Altungulata or Pantomesaxonia (sensu Fischer 1986 and later authors) is an invalid clade (mirorder) of ungulate mammals comprising the perissodactyls, hyracoids, and tethytheres (sirenians, proboscideans, and related extinct taxa.)
The name "Pantomesaxonia" was originally introduced by Franz 1924, a German zoologist and racial theorist. It was resurrected by Fischer 1986 by including sirenians and excluding South American ungulates, phenacodontids, and meniscotheriids from the original concept.
The name "Altungulata", introduced by Prothero & Schoch 1989 and revised by McKenna & Bell 1997, was erected as an alternative because the updated concept of "Pantomesaxonia" was regarded too deviant from the original concept.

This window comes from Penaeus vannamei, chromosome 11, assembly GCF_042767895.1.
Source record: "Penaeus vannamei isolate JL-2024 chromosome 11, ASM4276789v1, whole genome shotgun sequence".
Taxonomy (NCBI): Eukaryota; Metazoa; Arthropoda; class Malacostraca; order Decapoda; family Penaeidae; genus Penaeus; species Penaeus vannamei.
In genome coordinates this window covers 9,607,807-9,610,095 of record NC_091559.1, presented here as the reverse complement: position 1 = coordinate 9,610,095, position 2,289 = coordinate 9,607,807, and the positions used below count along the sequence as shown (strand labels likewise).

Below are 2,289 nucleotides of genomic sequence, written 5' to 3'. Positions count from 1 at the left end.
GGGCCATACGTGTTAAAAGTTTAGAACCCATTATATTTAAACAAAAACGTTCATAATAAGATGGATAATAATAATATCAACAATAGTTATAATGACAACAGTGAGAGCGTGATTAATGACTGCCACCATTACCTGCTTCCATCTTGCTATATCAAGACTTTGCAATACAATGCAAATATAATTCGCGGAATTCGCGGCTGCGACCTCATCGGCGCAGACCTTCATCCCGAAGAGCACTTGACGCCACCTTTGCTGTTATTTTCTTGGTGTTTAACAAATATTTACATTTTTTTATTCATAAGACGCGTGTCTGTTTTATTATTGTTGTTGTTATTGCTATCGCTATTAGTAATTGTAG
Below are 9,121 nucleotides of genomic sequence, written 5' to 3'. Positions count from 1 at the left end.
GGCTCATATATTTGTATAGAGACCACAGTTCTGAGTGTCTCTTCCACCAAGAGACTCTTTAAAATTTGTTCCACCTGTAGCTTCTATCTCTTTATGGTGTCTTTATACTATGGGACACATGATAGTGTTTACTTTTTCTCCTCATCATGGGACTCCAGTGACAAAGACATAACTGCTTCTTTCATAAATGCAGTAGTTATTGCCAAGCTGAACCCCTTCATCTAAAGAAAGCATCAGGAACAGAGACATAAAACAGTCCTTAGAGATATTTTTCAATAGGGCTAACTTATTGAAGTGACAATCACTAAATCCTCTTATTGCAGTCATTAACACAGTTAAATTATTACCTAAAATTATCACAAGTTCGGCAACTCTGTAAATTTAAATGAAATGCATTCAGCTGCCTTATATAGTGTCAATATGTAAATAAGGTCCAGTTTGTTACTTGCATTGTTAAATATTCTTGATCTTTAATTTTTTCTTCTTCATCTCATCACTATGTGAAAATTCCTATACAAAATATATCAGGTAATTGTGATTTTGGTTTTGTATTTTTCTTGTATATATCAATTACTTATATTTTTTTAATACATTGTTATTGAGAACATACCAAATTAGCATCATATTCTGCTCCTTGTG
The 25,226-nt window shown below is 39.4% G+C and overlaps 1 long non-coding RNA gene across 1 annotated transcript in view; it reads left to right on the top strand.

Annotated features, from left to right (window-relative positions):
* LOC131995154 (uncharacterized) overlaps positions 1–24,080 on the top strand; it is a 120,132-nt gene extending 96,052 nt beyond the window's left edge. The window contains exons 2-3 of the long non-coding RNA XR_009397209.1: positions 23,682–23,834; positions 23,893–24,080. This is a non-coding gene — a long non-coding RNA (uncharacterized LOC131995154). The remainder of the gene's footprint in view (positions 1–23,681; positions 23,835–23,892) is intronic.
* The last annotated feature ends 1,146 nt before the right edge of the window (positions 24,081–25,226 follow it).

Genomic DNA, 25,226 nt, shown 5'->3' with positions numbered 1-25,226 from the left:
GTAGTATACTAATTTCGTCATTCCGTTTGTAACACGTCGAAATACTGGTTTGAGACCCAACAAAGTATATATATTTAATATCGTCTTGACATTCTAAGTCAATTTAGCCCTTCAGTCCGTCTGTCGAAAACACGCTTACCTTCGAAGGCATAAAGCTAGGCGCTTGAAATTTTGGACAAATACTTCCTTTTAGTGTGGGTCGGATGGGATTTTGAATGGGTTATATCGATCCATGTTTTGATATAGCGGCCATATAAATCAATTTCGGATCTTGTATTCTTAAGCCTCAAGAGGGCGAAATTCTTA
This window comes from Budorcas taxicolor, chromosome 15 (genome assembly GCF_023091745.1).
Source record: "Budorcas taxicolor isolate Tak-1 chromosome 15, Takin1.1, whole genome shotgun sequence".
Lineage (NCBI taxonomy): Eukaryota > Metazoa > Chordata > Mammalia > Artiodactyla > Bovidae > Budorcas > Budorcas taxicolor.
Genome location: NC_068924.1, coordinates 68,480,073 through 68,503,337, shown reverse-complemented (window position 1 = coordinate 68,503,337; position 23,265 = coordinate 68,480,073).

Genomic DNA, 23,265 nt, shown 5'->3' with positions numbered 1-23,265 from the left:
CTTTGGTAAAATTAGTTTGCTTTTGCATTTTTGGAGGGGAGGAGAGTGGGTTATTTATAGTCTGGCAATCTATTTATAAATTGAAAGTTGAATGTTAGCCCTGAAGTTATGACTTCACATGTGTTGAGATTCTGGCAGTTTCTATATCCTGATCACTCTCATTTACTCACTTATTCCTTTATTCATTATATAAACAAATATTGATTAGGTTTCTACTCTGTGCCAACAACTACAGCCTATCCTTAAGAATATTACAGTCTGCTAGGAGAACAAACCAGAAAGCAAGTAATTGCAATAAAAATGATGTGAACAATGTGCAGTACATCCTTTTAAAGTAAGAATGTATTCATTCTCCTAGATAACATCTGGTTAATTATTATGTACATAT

Both names are still in use, and, to add to the confusion, various authors assign different ranks to the involved taxa. For example, according to Thewissen & Domning 1992, Phenacodonta (Phenacodontidae and Meniscotheriidae) and Pantomesaxonia (Sirenia, Desmostylia, Proboscidea, Hyracoidea, and Perissodactyla) are sister groups together making up the superorder Paenungulata.
Altungulata is not supported by molecular evidence unless perissodactyls are excluded (thus dividing Altungulata into Laurasiatheria and Afrotheria), and the validity of the following uniting synapomorphies remain disputed:bilophodonty, two lophs or crests running transversally across the crown of the tooth
large third molars
molarization of posterior premolars
elongated thoracic region with at least 19 vertebrae
similar development of fetal membranes
Recent studies on Abdounodus showcase that dental synapomorphies between both groups arose independently, further discrediting the Altungulata hypothesis.